As I was directing the guests to their seats, my father felt compelled to make an announcement and to apologize for serving a soup as a first course. Why? I asked. Soups are appropriate for dinner and certainly not for lunch was the answer. I looked at him in disbelief, wondering when my father had morphed into a 19th century French Emily Post. My other guests, the polite ones, sensing a slight chill in the air, quickly sat down and silently grabbed their spoons. Then, the man sitting to my right declared: “sublissime.” Case closed!

Asparagus Soup with Cèpe Mushrooms Essence

Six to 8 servings

  • 1/8 ounce dried cèpes or porcini mushrooms
  • 1 cup non fat milk
  • 3 tablespoons olive oil
  • 2 jumbo white onions, peeled and sliced
  • 1 small head celery, chopped
  • 6 cups chicken or vegetable broth
  • 3 bunches of asparagus, peeled and chopped
  • Kosher salt to taste

Place the dried mushrooms in a small saucepan. Add the milk and bring to a simmer. Remove from the heat and let it steep for 20 minutes. Puree the mixture in a blender and strain through a fine meshed strainer. Season with salt and pepper and refrigerate until ready to use. This can be done up to one day ahead.

Heat the oil in a stock pot over medium-low heat. Add the onions and cook until soft and translucent, about 5 minutes. Do not brown. Add the celery and some salt. Continue cooking until the vegetable are soft. Add the broth and bring to a boil. Simmer for 20 minutes.

Add the chopped asparagus to the pot and simmer until tender, about 15 minutes. Puree the mixture in a blender and strain (optional). Adjust seasoning to taste with salt. The soup can be prepare ahead of time and kept refrigerated until ready to serve.

To serve, reheat the soup and ladle into serving bowls. Spoon or swirl some cèpe essence into each serving.

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“You are kidding, right?” I asked my aunt in total disbelief. Since the beginning of February I had been trying to connect with wild asparagus foragers who would graciously show me the ropes and, more importantly, the right places. So when my aunt offered to take me along on an expedition in my very own backyard, I picked up my little basket and trotted along.

In Languedoc foraging for young tender things is almost as big a sport as rugby. But you must know where. I know a chef who gathers purslane on very specific dry stone walls holding the garden terraces around his village. At a recent lunch at their home, Alain and Jocelyne Jougla served, along with a perfectly juicy guinea hen, a watercress salad so vibrant and delicate in flavor and texture, it bore no relation to any watercress I ever had. “We pick it in ditches around here,” offered Alain while his wife quickly corrected “not any old ditch; you have to be careful. This watercress grows along a very clean fresh water spring.”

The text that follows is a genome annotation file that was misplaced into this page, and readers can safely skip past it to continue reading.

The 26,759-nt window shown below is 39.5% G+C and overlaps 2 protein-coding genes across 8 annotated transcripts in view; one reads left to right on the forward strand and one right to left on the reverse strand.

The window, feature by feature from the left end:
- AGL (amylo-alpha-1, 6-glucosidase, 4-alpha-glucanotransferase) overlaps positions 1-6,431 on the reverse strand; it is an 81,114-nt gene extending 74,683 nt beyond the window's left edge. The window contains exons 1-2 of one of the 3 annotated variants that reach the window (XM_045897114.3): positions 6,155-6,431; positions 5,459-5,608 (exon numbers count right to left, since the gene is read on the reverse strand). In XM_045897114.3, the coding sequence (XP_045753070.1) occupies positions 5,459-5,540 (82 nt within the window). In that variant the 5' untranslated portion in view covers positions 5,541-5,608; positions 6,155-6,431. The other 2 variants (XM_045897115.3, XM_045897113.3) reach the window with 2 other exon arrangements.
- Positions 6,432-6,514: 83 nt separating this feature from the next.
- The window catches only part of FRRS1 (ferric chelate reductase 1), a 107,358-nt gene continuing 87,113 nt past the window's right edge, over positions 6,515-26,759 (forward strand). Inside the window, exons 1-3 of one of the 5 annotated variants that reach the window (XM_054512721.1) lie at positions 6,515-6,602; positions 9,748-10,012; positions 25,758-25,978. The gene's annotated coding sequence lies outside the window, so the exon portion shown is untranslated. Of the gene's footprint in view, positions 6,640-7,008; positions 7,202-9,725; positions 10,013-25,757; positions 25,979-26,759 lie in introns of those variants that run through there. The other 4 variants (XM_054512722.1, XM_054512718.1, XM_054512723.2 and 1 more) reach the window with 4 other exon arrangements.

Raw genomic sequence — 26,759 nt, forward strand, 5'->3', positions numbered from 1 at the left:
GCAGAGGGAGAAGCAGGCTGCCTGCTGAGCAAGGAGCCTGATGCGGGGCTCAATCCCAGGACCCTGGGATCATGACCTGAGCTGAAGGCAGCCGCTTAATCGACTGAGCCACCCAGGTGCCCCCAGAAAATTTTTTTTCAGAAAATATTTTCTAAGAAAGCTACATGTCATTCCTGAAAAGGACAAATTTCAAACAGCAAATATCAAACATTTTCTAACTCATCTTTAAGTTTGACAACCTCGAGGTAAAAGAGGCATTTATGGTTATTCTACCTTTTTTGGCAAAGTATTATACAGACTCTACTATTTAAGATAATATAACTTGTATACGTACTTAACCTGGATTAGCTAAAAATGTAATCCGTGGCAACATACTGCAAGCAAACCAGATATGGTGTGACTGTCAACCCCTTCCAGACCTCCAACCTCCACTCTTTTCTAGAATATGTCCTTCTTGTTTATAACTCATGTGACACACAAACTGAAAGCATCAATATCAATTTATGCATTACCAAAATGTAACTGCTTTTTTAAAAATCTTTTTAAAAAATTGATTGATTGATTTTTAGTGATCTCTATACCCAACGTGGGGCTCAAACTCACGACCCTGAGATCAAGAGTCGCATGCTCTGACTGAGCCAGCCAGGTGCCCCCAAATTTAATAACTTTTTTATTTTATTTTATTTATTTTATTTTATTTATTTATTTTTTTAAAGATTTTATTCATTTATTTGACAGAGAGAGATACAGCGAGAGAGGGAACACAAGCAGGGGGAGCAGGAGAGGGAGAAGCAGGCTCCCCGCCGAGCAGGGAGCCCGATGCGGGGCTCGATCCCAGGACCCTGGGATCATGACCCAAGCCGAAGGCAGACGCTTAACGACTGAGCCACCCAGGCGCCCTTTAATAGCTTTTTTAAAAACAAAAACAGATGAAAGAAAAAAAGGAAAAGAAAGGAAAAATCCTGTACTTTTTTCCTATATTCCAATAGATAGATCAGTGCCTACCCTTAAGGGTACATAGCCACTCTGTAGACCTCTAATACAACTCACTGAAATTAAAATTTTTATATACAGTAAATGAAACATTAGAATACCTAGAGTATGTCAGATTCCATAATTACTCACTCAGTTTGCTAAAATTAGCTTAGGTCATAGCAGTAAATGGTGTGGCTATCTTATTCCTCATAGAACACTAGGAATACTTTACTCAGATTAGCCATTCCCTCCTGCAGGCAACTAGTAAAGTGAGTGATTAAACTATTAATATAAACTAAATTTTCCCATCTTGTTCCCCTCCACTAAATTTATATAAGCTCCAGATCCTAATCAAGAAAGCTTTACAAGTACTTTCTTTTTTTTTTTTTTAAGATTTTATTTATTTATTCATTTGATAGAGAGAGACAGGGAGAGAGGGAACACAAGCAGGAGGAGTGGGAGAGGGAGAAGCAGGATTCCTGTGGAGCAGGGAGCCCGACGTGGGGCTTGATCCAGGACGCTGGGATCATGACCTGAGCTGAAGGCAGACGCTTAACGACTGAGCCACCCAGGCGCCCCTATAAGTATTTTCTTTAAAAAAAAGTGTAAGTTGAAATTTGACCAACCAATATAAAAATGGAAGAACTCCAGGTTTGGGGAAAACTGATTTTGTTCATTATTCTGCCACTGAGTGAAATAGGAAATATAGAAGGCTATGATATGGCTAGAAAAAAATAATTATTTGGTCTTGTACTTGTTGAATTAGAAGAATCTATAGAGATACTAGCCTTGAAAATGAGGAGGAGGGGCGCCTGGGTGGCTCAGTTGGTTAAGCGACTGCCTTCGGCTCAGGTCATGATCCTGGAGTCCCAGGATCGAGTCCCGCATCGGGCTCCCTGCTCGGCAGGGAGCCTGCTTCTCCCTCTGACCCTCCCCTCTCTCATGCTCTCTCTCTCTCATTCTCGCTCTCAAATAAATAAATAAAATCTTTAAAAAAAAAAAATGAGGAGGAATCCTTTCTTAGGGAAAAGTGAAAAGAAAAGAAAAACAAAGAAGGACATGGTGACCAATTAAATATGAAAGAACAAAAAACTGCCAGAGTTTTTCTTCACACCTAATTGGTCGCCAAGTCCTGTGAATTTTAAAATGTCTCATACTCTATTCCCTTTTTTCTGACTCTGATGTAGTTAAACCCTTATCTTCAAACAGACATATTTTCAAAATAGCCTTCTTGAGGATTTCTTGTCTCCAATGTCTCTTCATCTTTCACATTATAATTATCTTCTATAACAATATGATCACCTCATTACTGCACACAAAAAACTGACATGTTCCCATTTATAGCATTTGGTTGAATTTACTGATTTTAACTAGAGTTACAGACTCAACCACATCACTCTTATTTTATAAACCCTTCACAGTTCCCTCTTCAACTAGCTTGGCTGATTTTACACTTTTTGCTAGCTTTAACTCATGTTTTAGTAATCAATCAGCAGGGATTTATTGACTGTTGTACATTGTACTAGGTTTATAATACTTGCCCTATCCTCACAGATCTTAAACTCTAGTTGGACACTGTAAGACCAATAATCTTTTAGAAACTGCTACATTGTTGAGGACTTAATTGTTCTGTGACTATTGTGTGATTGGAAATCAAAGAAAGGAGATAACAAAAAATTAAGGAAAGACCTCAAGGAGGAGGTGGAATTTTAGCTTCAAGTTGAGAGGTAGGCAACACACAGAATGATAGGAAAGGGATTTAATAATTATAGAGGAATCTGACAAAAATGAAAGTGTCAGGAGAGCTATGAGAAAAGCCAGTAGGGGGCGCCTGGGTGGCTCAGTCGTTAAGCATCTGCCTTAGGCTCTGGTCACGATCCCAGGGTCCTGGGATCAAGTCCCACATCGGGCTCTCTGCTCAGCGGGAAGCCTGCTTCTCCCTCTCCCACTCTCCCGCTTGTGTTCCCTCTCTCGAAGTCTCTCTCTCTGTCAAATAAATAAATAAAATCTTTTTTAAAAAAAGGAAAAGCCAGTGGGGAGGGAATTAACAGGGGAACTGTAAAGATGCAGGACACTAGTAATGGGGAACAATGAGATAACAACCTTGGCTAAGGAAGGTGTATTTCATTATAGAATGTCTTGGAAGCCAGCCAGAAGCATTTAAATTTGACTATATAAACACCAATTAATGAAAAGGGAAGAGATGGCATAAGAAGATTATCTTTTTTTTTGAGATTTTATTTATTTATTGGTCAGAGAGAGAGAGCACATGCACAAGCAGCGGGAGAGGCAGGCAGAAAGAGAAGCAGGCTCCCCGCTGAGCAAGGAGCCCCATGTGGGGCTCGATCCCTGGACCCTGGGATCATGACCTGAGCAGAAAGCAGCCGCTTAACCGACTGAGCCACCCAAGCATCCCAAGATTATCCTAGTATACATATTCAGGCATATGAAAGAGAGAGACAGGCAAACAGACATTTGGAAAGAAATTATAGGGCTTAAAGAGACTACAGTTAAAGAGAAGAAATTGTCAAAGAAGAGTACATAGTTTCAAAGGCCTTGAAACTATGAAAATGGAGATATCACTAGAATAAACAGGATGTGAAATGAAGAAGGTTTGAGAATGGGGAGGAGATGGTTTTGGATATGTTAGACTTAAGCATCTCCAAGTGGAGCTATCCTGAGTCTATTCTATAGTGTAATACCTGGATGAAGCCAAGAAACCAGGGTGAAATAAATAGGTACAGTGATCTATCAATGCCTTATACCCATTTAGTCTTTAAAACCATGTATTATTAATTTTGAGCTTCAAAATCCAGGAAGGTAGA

Following my aunt around the park that surrounds my house, I was stunned at first to realize that what I had disregarded for years as webs of ugly prickly shrubs were actually asparagus ferns. I guess I have been a city dweller far too long! Then I found out that hunting for wild asparagus is not that easy, as they can be quite elusive and have a great talent to hide among and beneath bushes and weeds. They can also shoot up as high as 4 ft and sneer at you willowing in the sun as you take a break from crawling. I did manage (with the help of my aunt) to harvest enough for a light supper.

Wild asparagus are a lot milder than their domesticated counterparts and have a slight pleasing bitterness. The thin stalks are tough and fibrous, and should be discarded. The tips are usually steamed and tossed in light vinaigrette; omelets or scrambled eggs are also classic preparations. I saw a recipe for a soufflé — I think I’ll try it with my next “harvest.” That night, I kept it simple.

Scrambled Eggs with Wild Asparagus

Two servings

  • 1 cup wild asparagus tips or pencil asparagus
  • 2 tablespoons butter
  • 1 small shallot, minced
  • 5 large eggs
  • 1 tablespoon milk
  • Salt and freshly ground pepper
  • 1 tablespoon minced chives
  • 4 ounces smoked salmon

Blanch the asparagus tips in boiling salted water for 1 minute. Drain and refresh with cold water.

Melt the butter in a small skillet over medium heat. Add the shallot and sauté for a couple of minutes until translucent. Add the asparagus tips and continue cooking over medium-low heat for 4 to 5 minutes, until they are tender.

Beat the egg with the milk, salt and pepper. Pour the mixture into the skillet and cook over low heat for 3 to 4 minutes, stirring gently with a wooden spoon. The eggs should be just set and very creamy. Cook a couple of minutes longer if you prefer them drier.

Sprinkle with chives and serve with the smoked salmon on the side.